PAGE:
When investing for your future, put time on your side
As you probably know, 2016 is a Leap Year — and Feb. 29 is Leap Day. This oddity in the calendar may get you thinking about the nature of time. And, as an investor, you should certainly be aware of the importance of putting time on your side.
When saving and investing for a long-term goal, such as a comfortable retirement, you might be surprised at how big a difference just a few years can make to your potential accumulation. For illustrative purposes, let’s look at three scenarios. (Keep in mind, though, that these figures don’t represent an actual investment.)
Suppose, for example, that you decide to get serious about your retirement savings when you’re 40, with the goal of retiring at 65. If you put $200 per month, or $2,400 per year, into the investments within a tax-deferred vehicle, such as a traditional IRA, and those investments earn a hypothetical 7% a year, you will have accumulated slightly over $162,000 after 25 years. But if you had started investing just five years earlier, when you were 35, and you put the same $2,400 into the same investments earning the same hypothetical 7% return, you’d end up with more than $242,000 after 30 years. And if you had started five years earlier than that, when you were 30, again contributing the same amount and earning the same return, you’d have amassed almost $355,000 by the time you reach 65. (You’ll be taxed on the withdrawals; also, withdrawals prior to age 59½ may be subject to a 10% IRS penalty. Assuming you don’t start taking withdrawals until you’re retired, you might be in a lower tax bracket.)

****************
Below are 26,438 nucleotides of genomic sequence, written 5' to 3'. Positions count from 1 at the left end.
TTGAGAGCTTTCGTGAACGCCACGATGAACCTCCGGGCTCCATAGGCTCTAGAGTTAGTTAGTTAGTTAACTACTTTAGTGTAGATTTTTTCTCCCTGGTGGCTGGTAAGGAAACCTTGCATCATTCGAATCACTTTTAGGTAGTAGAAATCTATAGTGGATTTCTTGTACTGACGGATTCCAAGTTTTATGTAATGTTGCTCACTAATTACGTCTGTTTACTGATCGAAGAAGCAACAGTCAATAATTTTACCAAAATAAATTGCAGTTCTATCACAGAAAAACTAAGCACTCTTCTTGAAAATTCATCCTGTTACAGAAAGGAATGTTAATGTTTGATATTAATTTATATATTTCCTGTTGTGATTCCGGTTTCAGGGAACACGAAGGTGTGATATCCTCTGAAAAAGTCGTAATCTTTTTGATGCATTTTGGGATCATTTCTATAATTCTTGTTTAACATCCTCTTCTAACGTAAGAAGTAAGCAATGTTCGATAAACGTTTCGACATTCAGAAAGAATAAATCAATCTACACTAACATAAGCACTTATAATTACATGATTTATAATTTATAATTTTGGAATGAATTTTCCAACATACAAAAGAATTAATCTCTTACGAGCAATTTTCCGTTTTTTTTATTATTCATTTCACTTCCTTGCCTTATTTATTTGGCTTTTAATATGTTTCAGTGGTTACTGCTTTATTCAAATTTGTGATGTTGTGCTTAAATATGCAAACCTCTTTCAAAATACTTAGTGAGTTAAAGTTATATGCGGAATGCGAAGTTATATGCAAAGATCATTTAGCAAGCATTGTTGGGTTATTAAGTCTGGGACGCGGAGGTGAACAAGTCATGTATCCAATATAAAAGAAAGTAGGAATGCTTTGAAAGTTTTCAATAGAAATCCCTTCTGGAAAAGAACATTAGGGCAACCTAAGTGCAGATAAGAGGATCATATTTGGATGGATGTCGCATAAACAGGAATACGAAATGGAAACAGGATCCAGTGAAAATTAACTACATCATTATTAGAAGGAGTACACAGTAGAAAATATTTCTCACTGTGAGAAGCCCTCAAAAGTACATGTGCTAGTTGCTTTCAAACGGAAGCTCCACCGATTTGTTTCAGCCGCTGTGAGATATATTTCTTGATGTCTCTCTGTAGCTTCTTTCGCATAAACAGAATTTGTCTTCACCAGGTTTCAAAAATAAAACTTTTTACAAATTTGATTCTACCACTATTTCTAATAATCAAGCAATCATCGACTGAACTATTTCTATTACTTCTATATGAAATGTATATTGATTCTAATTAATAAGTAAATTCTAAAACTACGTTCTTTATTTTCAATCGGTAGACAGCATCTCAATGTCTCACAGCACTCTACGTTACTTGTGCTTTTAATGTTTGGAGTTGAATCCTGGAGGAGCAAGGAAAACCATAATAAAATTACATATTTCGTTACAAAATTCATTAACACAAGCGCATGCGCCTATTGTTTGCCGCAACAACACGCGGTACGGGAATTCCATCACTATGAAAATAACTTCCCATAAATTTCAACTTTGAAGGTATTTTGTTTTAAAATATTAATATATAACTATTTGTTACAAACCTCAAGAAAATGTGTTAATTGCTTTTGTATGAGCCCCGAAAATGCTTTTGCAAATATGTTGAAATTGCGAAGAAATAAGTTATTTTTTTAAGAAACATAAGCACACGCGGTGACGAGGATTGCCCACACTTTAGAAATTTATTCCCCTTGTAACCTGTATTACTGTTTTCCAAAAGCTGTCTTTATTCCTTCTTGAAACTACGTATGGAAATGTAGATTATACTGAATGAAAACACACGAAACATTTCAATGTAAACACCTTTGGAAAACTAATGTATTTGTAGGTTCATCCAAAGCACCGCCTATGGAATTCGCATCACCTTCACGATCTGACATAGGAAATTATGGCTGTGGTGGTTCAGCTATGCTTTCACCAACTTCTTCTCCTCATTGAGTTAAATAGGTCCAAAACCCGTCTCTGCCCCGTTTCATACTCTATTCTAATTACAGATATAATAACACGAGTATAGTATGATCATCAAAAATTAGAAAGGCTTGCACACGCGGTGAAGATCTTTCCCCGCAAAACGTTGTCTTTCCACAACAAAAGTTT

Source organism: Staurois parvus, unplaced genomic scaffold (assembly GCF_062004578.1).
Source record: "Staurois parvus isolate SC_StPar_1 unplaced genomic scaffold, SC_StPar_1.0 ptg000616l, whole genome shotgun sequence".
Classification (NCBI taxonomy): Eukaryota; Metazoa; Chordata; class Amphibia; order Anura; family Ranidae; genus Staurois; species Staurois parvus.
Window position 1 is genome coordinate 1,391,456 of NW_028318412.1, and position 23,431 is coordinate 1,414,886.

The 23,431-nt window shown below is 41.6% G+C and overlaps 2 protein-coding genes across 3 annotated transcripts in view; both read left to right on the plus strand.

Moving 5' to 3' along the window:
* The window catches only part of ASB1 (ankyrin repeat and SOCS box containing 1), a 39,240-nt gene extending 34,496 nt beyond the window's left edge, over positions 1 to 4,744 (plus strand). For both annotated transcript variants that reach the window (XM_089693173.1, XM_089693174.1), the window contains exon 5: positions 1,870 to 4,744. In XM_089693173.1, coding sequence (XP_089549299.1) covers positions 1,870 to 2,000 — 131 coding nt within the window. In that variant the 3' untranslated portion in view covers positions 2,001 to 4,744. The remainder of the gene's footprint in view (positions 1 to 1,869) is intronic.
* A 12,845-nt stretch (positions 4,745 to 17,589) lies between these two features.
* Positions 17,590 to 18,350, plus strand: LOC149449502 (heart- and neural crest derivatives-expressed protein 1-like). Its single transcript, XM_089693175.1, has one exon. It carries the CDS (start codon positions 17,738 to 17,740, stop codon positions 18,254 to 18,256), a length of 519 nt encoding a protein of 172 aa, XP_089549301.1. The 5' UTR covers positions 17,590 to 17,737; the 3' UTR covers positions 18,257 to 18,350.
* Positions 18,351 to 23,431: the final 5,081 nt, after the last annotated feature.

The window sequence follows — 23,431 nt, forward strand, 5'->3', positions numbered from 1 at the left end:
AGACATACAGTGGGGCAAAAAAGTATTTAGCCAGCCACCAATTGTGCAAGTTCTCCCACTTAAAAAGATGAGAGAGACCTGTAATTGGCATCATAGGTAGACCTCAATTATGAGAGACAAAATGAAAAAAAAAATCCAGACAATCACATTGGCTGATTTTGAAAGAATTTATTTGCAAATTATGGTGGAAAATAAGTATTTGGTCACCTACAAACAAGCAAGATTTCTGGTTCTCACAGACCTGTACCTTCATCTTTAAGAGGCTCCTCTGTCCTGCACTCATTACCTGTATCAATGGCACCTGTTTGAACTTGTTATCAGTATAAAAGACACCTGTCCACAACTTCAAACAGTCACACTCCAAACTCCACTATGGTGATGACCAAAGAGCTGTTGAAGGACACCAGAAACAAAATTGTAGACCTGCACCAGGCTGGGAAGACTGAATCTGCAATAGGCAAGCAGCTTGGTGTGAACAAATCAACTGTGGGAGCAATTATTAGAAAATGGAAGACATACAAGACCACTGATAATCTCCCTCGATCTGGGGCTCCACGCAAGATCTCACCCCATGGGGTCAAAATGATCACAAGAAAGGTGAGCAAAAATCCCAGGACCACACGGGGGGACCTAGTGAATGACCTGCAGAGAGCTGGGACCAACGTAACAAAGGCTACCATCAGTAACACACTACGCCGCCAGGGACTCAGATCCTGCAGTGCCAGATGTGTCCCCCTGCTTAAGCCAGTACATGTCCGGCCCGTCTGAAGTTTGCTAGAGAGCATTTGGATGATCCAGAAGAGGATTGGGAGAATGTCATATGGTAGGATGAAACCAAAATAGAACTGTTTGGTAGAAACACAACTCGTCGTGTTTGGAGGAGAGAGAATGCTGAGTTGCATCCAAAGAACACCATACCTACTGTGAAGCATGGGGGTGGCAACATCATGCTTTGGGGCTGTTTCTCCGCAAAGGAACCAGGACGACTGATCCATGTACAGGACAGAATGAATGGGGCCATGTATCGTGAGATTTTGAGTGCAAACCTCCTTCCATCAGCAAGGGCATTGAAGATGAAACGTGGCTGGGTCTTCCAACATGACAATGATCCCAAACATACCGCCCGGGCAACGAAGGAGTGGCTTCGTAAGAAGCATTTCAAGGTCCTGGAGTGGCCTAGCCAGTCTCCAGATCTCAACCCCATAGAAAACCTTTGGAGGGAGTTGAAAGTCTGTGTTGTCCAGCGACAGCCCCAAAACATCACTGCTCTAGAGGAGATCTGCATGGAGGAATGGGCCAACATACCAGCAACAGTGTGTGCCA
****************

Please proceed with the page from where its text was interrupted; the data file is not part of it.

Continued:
Of course, these projected amounts could grow even bigger if you started saving earlier, or if you invest more money each year. But you get the general idea: The earlier you start investing for your future, the better the outcome is likely to be. Plus, by starting early, you can put in relatively modest amounts — but the longer you wait, the bigger your annual contributions must be to enable you to save the amount of money you’ll need to help you enjoy a comfortable retirement lifestyle.
However, knowing that you should start investing early, and actually doing it, are two different matters. How can you consistently put away money for retirement?
Possibly the most important step you can take is to pay yourself first. If you wait until you pay your bills and take care of your other expenses before investing, you may never get around to it. Instead, set up automatic monthly transfers from your checking or savings account into an investment.
If you have access to a 401(k) or other employer-sponsored retirement plan, you’ve already got an automatic investment mechanism in place, because your employer takes part of your paycheck and places it in the investments you’ve chosen. Needless to say, you should take full advantage of your plan, contributing at least enough to earn your employer’s match, if one is offered, and increasing your contributions whenever you get a raise.
This article was written by Edward Jones for use by your local Edward Jones Financial Adviser. Douglas J. Drost CFP Financial Adviser for Edward Jones, 2262 Reno Highway.